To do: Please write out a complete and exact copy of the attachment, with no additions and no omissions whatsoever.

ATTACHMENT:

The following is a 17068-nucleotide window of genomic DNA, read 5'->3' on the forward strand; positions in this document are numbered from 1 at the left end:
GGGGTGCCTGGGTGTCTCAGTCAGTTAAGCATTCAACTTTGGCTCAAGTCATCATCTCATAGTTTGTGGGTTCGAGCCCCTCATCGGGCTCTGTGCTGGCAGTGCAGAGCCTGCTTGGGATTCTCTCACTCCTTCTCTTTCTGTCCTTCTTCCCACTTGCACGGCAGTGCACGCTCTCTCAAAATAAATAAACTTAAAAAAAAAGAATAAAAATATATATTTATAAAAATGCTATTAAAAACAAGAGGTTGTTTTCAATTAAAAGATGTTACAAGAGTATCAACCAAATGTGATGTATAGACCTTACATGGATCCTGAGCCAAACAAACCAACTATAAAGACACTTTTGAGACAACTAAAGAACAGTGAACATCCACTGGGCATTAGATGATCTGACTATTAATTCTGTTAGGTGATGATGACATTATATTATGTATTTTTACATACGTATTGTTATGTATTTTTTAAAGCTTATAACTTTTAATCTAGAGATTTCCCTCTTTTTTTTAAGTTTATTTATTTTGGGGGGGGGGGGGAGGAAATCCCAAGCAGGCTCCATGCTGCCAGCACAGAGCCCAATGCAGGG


The following is a 17068-nucleotide window of genomic DNA, read 5'->3' on the forward strand; positions in this document are numbered from 1 at the left end:
GGGGTGCCTGGGTGTCTCAGTCAGTTAAGCATTCAACTTTGGCTCAAGTCATCATCTCATAGTTTGTGGGTTCGAGCCCCTCATCGGGCTCTGTGCTGGCAGTGCAGAGCCTGCTTGGGATTCTCTCACTCCTTCTCTTTCTGTCCTTCTTCCCACTTGCACGGCAGTGCACGCTCTCTCAAAATAAATAAACTTAAAAAAAAAGAATAAAAATATATATTTATAAAAATGCTATTAAAAACAAGAGGTTGTTTTCAATTAAAAGATGTTACAAGAGTATCAACCAAATGTGATGTATAGACCTTACATGGATCCTGAGCCAAACAAACCAACTATAAAGACACTTTTGAGACAACTAAAGAACAGTGAACATCCACTGGGCATTAGATGATCTGACTATTAATTCTGTTAGGTGATGATGACATTATATTATGTATTTTTACATACGTATTGTTATGTATTTTTTAAAGCTTATAACTTTTAATCTAGAGATTTCCCTCTTTTTTTTAAGTTTATTTATTTTGGGGGGGGGGGGGAGGAAATCCCAAGCAGGCTCCATGCTGCCAGCACAGAGCCCAATGCAGGG